Ruiz and Mendoza fraudulently told Old Quest clients they each could receive tax refunds of hundreds of thousands of dollars by accessing "secret government accounts" through a process that included the filing of IRS forms, federal authorities stated.

           

            During presentations in the Southland, members of Old Quest promoted the secret account theory and other anti-tax arguments.

 

            Ruiz and Mendoza falsely told clients who attended seminars that they had employees who were attorneys, accountants, CPAs and former IRS employees to give their scheme the appearance of legitimacy.

           

            Taxpayers who signed up were required to pay fees as high as $10,000, and were made to promise to "donate" to Old Quest 25 percent of any tax refunds they received, federal authorities stated.

 

            Old Quest filed false income tax returns that routinely sought hundreds of thousands of dollars, and sometimes, millions in income tax refunds, federal officials stated.

        Bank records showed that Old Quest received approximately $1.9 million from clients who used the fraudulent scheme, a figure that includes kickbacks from tax refunds erroneously issued by the IRS.

 

        When customers received IRS letters warning that their tax returns were frivolous, Old Quest employees assured customers that the IRS sent letters only to "intimidate" them because the "IRS did not want to pay," according to authorities.

 

After several refund checks were erroneously issued and the IRS froze the bank accounts of the customers who had received them, Ruiz and Mendoza instructed their employees to open new accounts for customers at different banks in an attempt to avoid further IRS scrutiny, authorities stated.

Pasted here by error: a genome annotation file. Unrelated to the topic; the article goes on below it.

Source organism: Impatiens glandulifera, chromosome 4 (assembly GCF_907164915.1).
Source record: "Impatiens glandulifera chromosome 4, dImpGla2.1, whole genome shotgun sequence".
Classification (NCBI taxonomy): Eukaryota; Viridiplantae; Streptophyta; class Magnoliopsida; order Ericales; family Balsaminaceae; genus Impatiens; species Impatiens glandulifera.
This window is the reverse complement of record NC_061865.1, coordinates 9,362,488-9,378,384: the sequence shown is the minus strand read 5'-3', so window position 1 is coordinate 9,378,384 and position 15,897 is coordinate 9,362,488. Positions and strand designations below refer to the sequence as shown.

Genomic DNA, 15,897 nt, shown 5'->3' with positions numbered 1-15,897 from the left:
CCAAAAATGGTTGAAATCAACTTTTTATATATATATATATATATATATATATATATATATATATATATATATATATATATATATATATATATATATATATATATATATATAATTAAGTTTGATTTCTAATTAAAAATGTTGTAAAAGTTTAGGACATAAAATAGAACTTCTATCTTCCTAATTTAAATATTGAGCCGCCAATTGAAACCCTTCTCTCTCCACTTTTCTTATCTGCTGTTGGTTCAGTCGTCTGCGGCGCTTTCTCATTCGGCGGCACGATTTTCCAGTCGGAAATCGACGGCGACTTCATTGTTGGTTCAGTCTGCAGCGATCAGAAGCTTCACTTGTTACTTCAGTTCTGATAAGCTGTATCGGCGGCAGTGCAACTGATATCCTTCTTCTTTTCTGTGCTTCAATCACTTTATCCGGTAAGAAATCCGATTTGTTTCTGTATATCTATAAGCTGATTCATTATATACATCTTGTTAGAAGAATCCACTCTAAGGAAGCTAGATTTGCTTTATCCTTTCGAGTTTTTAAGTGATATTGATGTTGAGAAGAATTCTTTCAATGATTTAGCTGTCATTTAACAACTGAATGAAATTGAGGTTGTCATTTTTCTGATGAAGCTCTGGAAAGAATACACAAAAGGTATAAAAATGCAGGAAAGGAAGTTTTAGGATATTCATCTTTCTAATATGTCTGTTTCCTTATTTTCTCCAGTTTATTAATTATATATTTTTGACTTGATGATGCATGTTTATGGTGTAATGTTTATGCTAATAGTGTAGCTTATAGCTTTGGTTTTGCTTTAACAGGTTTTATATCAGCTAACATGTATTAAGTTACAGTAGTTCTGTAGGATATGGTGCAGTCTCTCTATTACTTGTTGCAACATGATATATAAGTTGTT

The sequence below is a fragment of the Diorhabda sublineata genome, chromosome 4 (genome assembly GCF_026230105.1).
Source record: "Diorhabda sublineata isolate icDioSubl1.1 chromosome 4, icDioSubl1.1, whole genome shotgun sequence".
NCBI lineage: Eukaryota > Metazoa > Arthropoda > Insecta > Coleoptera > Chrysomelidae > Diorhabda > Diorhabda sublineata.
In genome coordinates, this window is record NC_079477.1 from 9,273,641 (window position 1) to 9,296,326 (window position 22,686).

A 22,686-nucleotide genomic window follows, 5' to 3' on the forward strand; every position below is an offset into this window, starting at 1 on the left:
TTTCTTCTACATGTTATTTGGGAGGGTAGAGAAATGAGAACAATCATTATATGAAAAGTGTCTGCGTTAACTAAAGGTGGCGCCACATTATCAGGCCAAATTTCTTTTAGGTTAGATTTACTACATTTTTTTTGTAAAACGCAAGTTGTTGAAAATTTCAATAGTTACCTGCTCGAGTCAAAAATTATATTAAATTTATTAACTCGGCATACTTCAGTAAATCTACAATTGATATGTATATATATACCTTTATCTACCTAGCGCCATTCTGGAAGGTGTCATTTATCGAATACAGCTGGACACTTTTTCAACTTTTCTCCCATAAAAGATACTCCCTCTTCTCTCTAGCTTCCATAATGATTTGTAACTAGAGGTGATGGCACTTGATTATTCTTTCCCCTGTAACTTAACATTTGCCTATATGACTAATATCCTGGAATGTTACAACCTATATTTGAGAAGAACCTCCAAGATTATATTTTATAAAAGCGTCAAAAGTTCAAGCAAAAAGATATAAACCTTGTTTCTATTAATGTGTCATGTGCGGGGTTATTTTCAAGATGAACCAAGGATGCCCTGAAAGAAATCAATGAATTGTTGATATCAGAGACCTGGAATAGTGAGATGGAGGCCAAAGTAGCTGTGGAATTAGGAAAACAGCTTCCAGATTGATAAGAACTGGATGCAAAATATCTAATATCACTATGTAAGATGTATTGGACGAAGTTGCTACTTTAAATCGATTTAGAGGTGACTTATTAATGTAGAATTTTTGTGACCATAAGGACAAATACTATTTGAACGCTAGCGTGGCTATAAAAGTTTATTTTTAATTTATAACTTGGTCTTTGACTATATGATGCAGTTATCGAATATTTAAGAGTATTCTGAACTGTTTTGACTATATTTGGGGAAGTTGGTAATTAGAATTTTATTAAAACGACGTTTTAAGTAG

Prior to the tax refund scheme,  federal officials stated that Ruiz and Mendoza had promoted a "land patent" program to many of the same clients, according to the evidence at trial. Under this program, Ruiz and Mendoza promised to eliminate the clients' mortgages through an obscure and mysterious process, again in exchange for substantial fees, authorities state. The land patent program quickly failed, and dozens of clients lost their homes to foreclosure.

       

In addition to selling the fraudulent schemes to customers across the Southland, Ruiz and Mendoza failed to report to the IRS hundreds of thousands of dollars of their own income, and they filed their own false federal income tax returns that fraudulently sought refunds, officials stated.

 

The evidence at trial showed that Ruiz bragged about not paying taxes for more than 25 years, federal officials stated.

       

 

The Court Reporter
Raul Hernandez has spent years writing stories about the drama that unfolds in the courtroom. Here he answers common questions, share some insights on the judicial system and passes along some of the little things that make the Ventura County courts an interesting place to be. You can contact him at rhernandez@vcstar.com.